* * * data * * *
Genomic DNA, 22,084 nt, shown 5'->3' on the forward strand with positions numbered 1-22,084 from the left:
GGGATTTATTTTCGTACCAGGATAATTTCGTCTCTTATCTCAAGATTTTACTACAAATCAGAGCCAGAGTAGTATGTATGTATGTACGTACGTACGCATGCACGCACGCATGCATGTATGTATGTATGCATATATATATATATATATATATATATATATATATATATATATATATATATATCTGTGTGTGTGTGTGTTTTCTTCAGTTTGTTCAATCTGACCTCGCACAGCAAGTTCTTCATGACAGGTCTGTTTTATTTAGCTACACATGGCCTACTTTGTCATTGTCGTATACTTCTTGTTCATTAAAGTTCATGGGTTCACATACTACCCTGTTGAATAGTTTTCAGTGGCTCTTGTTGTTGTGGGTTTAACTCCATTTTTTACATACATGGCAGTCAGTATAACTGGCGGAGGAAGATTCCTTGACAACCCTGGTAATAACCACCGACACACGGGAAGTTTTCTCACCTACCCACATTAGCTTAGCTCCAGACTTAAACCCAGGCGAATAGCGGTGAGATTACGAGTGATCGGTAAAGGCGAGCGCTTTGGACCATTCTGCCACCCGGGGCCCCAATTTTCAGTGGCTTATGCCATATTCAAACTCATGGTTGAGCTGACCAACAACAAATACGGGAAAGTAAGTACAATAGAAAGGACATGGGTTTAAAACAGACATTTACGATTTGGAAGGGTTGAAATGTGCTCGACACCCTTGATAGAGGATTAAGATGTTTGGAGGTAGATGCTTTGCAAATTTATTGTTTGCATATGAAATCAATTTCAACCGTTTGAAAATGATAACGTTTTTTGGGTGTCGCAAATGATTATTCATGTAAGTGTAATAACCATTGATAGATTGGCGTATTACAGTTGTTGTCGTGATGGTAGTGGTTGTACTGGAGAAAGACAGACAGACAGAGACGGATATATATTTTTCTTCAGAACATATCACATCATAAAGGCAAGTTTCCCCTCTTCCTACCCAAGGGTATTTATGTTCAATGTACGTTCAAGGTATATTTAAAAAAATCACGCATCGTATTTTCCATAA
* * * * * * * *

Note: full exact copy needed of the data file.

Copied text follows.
Genomic DNA, 22,084 nt, shown 5'->3' on the forward strand with positions numbered 1-22,084 from the left:
GGGATTTATTTTCGTACCAGGATAATTTCGTCTCTTATCTCAAGATTTTACTACAAATCAGAGCCAGAGTAGTATGTATGTATGTACGTACGTACGCATGCACGCACGCATGCATGTATGTATGTATGCATATATATATATATATATATATATATATATATATATATATATATATATATATCTGTGTGTGTGTGTGTTTTCTTCAGTTTGTTCAATCTGACCTCGCACAGCAAGTTCTTCATGACAGGTCTGTTTTATTTAGCTACACATGGCCTACTTTGTCATTGTCGTATACTTCTTGTTCATTAAAGTTCATGGGTTCACATACTACCCTGTTGAATAGTTTTCAGTGGCTCTTGTTGTTGTGGGTTTAACTCCATTTTTTACATACATGGCAGTCAGTATAACTGGCGGAGGAAGATTCCTTGACAACCCTGGTAATAACCACCGACACACGGGAAGTTTTCTCACCTACCCACATTAGCTTAGCTCCAGACTTAAACCCAGGCGAATAGCGGTGAGATTACGAGTGATCGGTAAAGGCGAGCGCTTTGGACCATTCTGCCACCCGGGGCCCCAATTTTCAGTGGCTTATGCCATATTCAAACTCATGGTTGAGCTGACCAACAACAAATACGGGAAAGTAAGTACAATAGAAAGGACATGGGTTTAAAACAGACATTTACGATTTGGAAGGGTTGAAATGTGCTCGACACCCTTGATAGAGGATTAAGATGTTTGGAGGTAGATGCTTTGCAAATTTATTGTTTGCATATGAAATCAATTTCAACCGTTTGAAAATGATAACGTTTTTTGGGTGTCGCAAATGATTATTCATGTAAGTGTAATAACCATTGATAGATTGGCGTATTACAGTTGTTGTCGTGATGGTAGTGGTTGTACTGGAGAAAGACAGACAGACAGAGACGGATATATATTTTTCTTCAGAACATATCACATCATAAAGGCAAGTTTCCCCTCTTCCTACCCAAGGGTATTTATGTTCAATGTACGTTCAAGGTATATTTAAAAAAATCACGCATCGTATTTTCCATAA